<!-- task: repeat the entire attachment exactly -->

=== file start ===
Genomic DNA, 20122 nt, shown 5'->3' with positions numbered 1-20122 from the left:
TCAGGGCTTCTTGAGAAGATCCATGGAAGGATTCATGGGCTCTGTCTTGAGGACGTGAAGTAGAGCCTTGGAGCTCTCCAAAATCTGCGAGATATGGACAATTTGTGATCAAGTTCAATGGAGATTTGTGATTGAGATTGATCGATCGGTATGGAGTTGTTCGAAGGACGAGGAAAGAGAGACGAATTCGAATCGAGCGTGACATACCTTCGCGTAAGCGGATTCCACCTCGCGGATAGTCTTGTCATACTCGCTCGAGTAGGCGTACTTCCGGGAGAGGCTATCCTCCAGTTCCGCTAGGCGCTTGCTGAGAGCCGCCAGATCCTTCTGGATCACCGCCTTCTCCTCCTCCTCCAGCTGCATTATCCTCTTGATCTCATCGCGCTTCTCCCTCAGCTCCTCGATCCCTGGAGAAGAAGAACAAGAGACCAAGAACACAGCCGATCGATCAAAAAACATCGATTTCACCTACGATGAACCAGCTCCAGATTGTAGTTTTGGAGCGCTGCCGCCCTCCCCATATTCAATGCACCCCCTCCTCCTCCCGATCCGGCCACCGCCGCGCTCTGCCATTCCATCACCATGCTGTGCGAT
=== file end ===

Genomic DNA, 20122 nt, shown 5'->3' with positions numbered 1-20122 from the left:
TCAGGGCTTCTTGAGAAGATCCATGGAAGGATTCATGGGCTCTGTCTTGAGGACGTGAAGTAGAGCCTTGGAGCTCTCCAAAATCTGCGAGATATGGACAATTTGTGATCAAGTTCAATGGAGATTTGTGATTGAGATTGATCGATCGGTATGGAGTTGTTCGAAGGACGAGGAAAGAGAGACGAATTCGAATCGAGCGTGACATACCTTCGCGTAAGCGGATTCCACCTCGCGGATAGTCTTGTCATACTCGCTCGAGTAGGCGTACTTCCGGGAGAGGCTATCCTCCAGTTCCGCTAGGCGCTTGCTGAGAGCCGCCAGATCCTTCTGGATCACCGCCTTCTCCTCCTCCTCCAGCTGCATTATCCTCTTGATCTCATCGCGCTTCTCCCTCAGCTCCTCGATCCCTGGAGAAGAAGAACAAGAGACCAAGAACACAGCCGATCGATCAAAAAACATCGATTTCACCTACGATGAACCAGCTCCAGATTGTAGTTTTGGAGCGCTGCCGCCCTCCCCATATTCAATGCACCCCCTCCTCCTCCCGATCCGGCCACCGCCGCGCTCTGCCATTCCATCACCATGCTGTGCGAT